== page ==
Over the last few days, we’ve had an avalanche of Chinese data for August and the results were solid.
First off, urban fixed asset investment for Jan-August 2010 increased by 25% compared to the same period a year ago, slightly lower than expectation of 25.5%. Of which, fixed asset investment from state-owned enterprises increased by 12.1% compared to the same period a year ago, and real estate investment increased by 33.2% compared to the same period of last year.
For August alone, fixed asset investment increased by 1.16% compared to July:
Industrial production for August increased by 13.5% compared to a year ago, slightly slower than 14.0% growth in July, and lower than the consensus of 13.7% growth:
Retail sales for August increased by 17.0% over a year ago, declined slightly from 17.2% growth in July, and in-line with the consensus:
On the whole, these numbers show that the economy is still robust for the time being.
Also contributing to the positive month was the external position for the month. The General Administration of Custom of China published the latest set of trade figures. Trade surplus for August decreased 44% from US$31.5 billion in June to US$17.5 billion vs. consensus of US$24.1 billion. On an year-on-year basis, the surplus decreased by 10.9%.
Exports jumped 24.5% from a year earlier to US$173.3 billion vs. market expectation of a 21.0% rise, while imports increased by 27.5% from a year earlier to US$155.6 billion vs. market expectation of a 21.0% rise. On a seasonally adjusted basis, exports grew by 20.7% yoy, while imports grew by 25.1% yoy. On a month-on-month basis, exports decreased by 1.0%, while imports increased by 8.3%.
Both import and export growth increased more than expected on an year-on-year basis, yet imports growth on a month-on-month basis is certainly more impressive. As always, I don’t usually read too much into one-month of data, but in this respect, it suggests that the economy is still robust for the time being. On the export side, however, even though we have a stronger than expected annual growth rate, export is down on a month-on-month basis. We do know that external demand might have been weakening due to the slowdown in the developed countries, and we have had a sub-50 new export order index within the PMI, indicating contraction of exports demand. Taken as a whole, I believe it is more of a mixed picture.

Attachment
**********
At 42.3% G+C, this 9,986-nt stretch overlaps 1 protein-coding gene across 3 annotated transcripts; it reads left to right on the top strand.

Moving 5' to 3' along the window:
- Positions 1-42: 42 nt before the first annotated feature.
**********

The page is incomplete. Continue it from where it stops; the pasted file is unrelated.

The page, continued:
Finally, the People’s Bank of China published the latest set of monetary statistics, which paints a somewhat mixed picture.
M2 Money supply grew by 13.5% compared to a year earlier to RMB78.07 trillion, lower than expected growth of 14.2%. Money supply growth has fallen further below the pre-crisis average level of about 16.76%, and is still falling apparently. M1 Money supply grew by 11.2% yoy to RMB27.33 trillion, and currency in circulation grew by 14.7%.
New Chinese yuan loans in July amounted to RMB548.5 billion, which is above expectation of RMB500 billion, and well above the RMB 492.6 billion of new loans in July. Total deposits in July amounted to RMB80.31 trillion, increased by 13.3% compared to a year ago. Chinese yuan deposits amounted to RMB78.67 trillion, rising 15.5% compared to a year ago:
The surprise on the downside is that money supply growth continues to fall, and it is now well below the average growth even before the uber-expansion of money and credit after the financial crisis. Of course, this is still a pretty rapid expansion on an year-on-year basis, but at least my view is that in terms of money supply, the central bank is headed in the right direction. I hope that the money supply growth continues to slow to low double-digit or high single-digit. Of course, monetary policy will not transmit into price levels immediately, and slowing monetary growth will only have a meaningful impact on prices after 6-12 months. At this point, I still maintain that inflation remains high, such that there is no reason to ease policy.